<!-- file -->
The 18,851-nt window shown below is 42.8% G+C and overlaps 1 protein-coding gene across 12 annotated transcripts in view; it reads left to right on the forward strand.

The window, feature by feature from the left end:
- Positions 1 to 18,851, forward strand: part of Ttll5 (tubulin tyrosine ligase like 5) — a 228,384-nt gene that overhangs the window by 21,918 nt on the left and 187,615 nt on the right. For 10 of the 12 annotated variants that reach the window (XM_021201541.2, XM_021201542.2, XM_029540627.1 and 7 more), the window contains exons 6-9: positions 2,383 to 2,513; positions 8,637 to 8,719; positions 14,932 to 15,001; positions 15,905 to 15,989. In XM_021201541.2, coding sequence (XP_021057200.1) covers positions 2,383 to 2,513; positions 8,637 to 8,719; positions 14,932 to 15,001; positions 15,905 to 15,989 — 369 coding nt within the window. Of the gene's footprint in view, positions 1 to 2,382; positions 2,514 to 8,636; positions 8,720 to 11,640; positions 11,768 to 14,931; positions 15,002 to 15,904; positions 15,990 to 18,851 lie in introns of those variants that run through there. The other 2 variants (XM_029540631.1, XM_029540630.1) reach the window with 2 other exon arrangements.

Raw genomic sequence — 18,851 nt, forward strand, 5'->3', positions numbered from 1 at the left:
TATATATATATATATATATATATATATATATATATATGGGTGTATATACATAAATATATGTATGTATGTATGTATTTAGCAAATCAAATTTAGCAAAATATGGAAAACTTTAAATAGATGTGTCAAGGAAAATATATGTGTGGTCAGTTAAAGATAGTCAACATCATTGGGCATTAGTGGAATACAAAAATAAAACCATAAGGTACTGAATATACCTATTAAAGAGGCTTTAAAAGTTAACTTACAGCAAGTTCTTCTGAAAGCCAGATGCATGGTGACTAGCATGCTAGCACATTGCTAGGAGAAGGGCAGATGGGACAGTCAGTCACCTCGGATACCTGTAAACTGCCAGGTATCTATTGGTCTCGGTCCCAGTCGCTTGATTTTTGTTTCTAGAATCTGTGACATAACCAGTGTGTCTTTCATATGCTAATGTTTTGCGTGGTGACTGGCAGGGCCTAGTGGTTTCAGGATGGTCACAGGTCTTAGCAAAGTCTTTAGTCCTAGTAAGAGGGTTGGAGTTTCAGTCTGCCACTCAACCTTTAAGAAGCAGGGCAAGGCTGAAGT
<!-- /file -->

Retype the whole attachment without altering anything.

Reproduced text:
The 18,851-nt window shown below is 42.8% G+C and overlaps 1 protein-coding gene across 12 annotated transcripts in view; it reads left to right on the forward strand.

The window, feature by feature from the left end:
- Positions 1 to 18,851, forward strand: part of Ttll5 (tubulin tyrosine ligase like 5) — a 228,384-nt gene that overhangs the window by 21,918 nt on the left and 187,615 nt on the right. For 10 of the 12 annotated variants that reach the window (XM_021201541.2, XM_021201542.2, XM_029540627.1 and 7 more), the window contains exons 6-9: positions 2,383 to 2,513; positions 8,637 to 8,719; positions 14,932 to 15,001; positions 15,905 to 15,989. In XM_021201541.2, coding sequence (XP_021057200.1) covers positions 2,383 to 2,513; positions 8,637 to 8,719; positions 14,932 to 15,001; positions 15,905 to 15,989 — 369 coding nt within the window. Of the gene's footprint in view, positions 1 to 2,382; positions 2,514 to 8,636; positions 8,720 to 11,640; positions 11,768 to 14,931; positions 15,002 to 15,904; positions 15,990 to 18,851 lie in introns of those variants that run through there. The other 2 variants (XM_029540631.1, XM_029540630.1) reach the window with 2 other exon arrangements.

Raw genomic sequence — 18,851 nt, forward strand, 5'->3', positions numbered from 1 at the left:
TATATATATATATATATATATATATATATATATATATGGGTGTATATACATAAATATATGTATGTATGTATGTATTTAGCAAATCAAATTTAGCAAAATATGGAAAACTTTAAATAGATGTGTCAAGGAAAATATATGTGTGGTCAGTTAAAGATAGTCAACATCATTGGGCATTAGTGGAATACAAAAATAAAACCATAAGGTACTGAATATACCTATTAAAGAGGCTTTAAAAGTTAACTTACAGCAAGTTCTTCTGAAAGCCAGATGCATGGTGACTAGCATGCTAGCACATTGCTAGGAGAAGGGCAGATGGGACAGTCAGTCACCTCGGATACCTGTAAACTGCCAGGTATCTATTGGTCTCGGTCCCAGTCGCTTGATTTTTGTTTCTAGAATCTGTGACATAACCAGTGTGTCTTTCATATGCTAATGTTTTGCGTGGTGACTGGCAGGGCCTAGTGGTTTCAGGATGGTCACAGGTCTTAGCAAAGTCTTTAGTCCTAGTAAGAGGGTTGGAGTTTCAGTCTGCCACTCAACCTTTAAGAAGCAGGGCAAGGCTGAAGT